Flagrant plagiarism in The Louvre.

A fortifying cheese baguette and an espresso later, we head to the incredible, futuristic Pompidou Centre, which looks a bit like those ridiculous coloured tube things you used to avidly install in your poor miserable hamster's cramped cage as a kid. As with the Louvre, I am infuriatingly one month too old to qualify for free entry, and so due to the fact that we are running out of time, I vow to visit properly another time, and wander back through the city in the vague direction of the venue. As time goes on, I realise I am a long way away, and begin to walk urgently back, getting faster and faster, as sleet starts to fall, and my face begins to sting with cold. I eventually arrive as OMD are sound checking, the usual melee of opportune business-types milling about cumbersomely on stage. The heat is absolutely stultifying, like a tropical rainforest. Complaining, I retreat to the side and we begin assembling the desks in our usual professional, efficient silence, sweating. There are nerves before the show, not just from us, but from OMD too, because tonight's all-seater venue has not sold as well as hoped. But as we go on stage, the place is filling up nicely, and in the end the gig turns out to be a success for all parties.

A famous icon.

I feel ill, which is unfortunate, especially as it's our last night. I spend such a long time sitting stock still in the dressing room surrounded by bustling friends and family that I begin to feel like I'm in one of those music videos where the singer's standing, mournfully singing alone whilst an anonymous city blurs, Koyaanisqatsi style, in high speed all around them. A couple of paracetamols later and I perk up, though not enough alas, to accompany Joe and Ally on a DJing expedition to a local club. The rest of us go with James' family for another late dinner. We first try to get into to last night's bistro, but it is too full, so search elsewhere, and, just as we are about to give up due to it being too late, we are admitted into a busy place by an absolutely frenzied waiter. He is a great man. I think he is probably filled to the eyeballs with cocaine, judging by his energy levels at this godforsaken hour, and we are gratefully seated. We were famished. Omelette and chips never tasted so good.

I am asleep. It is dark. All is calm. That is, until Ally and Joe pile into the room sometime in the early hours, proclaiming their DJ set to have been amazing, and the club to have been brilliant. Wishing I'd not been feeling so rank earlier, and that I had managed to go with them and play loads of amazing tunes, I eventually fall asleep as their drunken banter winds gradually down, before stopping abruptly, as sleep time banter is wont to do.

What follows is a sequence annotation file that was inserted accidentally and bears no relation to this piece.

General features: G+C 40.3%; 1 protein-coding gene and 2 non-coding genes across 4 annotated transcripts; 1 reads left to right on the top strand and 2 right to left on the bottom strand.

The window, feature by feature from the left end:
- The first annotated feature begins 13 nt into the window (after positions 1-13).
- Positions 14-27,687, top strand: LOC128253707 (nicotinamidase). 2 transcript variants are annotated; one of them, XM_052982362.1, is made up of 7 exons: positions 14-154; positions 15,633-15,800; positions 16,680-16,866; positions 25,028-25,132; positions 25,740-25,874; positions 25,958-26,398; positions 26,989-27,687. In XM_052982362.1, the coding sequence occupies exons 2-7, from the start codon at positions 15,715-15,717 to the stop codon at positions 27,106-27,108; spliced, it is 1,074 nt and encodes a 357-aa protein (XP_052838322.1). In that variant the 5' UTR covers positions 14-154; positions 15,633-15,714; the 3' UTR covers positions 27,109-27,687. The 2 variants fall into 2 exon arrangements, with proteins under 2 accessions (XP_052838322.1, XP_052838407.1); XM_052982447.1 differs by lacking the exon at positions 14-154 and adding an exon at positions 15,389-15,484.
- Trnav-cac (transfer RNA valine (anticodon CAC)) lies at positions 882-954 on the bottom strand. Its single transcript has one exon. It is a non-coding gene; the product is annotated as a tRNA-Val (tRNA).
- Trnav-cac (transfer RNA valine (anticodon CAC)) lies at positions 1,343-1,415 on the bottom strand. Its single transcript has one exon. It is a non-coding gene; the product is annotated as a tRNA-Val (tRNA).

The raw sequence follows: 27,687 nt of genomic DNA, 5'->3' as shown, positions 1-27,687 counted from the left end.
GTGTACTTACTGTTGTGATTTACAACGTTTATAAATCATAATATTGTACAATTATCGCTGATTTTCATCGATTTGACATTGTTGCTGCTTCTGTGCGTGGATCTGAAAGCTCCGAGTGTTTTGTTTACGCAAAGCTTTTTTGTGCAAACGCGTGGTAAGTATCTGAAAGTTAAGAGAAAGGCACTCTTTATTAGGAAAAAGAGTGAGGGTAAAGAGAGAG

Instant Karma's gonna get you, and the next morning I awake bright and happy, while Ally and Joe creak out of bed feeling distinctly rank. Coffees and croissants all round, and then we leave, Stu cursing the Parisian traffic and the general poor manners on display left right and centre. Maybe it's just homesickness. I must say though, the thought of a proper brew and a nice hobnob is filling me with creeping excitement. And so we wind our way north to Calais, returning once again to that lovely service station where we met We Have Band, and roll quietly on to the train. Upon leaving the carriage, a glorious English sunset of gold greets us as we drive out on to the left hand side of the road for the first time in what seems like ages. Stu is in raptures as he cruises effortlessly down the tarmac toward Folkstone; "I promise to always appreciate English roads from now on, though I did love the autobahn" he exclaims.

The End: The tour has been a wonderful experience, and we have seen many great cities and played to the most amazing audiences we've ever played to, but as we wend our way through the East Sussex marshes, sheep munching that most green, pleasant, of grass, the Downs glowing blue in the distant mist, we can't help but feel gladdened to be home. Isn't that nice?

P.S the brew was incredible.

Monday, 6 December 2010

Mirrors and OMD tour account.

Not ones normally to bang on about the day-to-day proceedings of all things Mirrors, our recent tour supporting Orchestral Manoeuvres In The Dark was such a great journey that here, in two parts, is an unashamed tour diary documenting some of the highlights...

Folkstone: Helpfully guided by a large sign reading FRANCE, we drive gingerly into "le shuttle", and are conveyed under the sea to the continent in a ludicrously short period of time.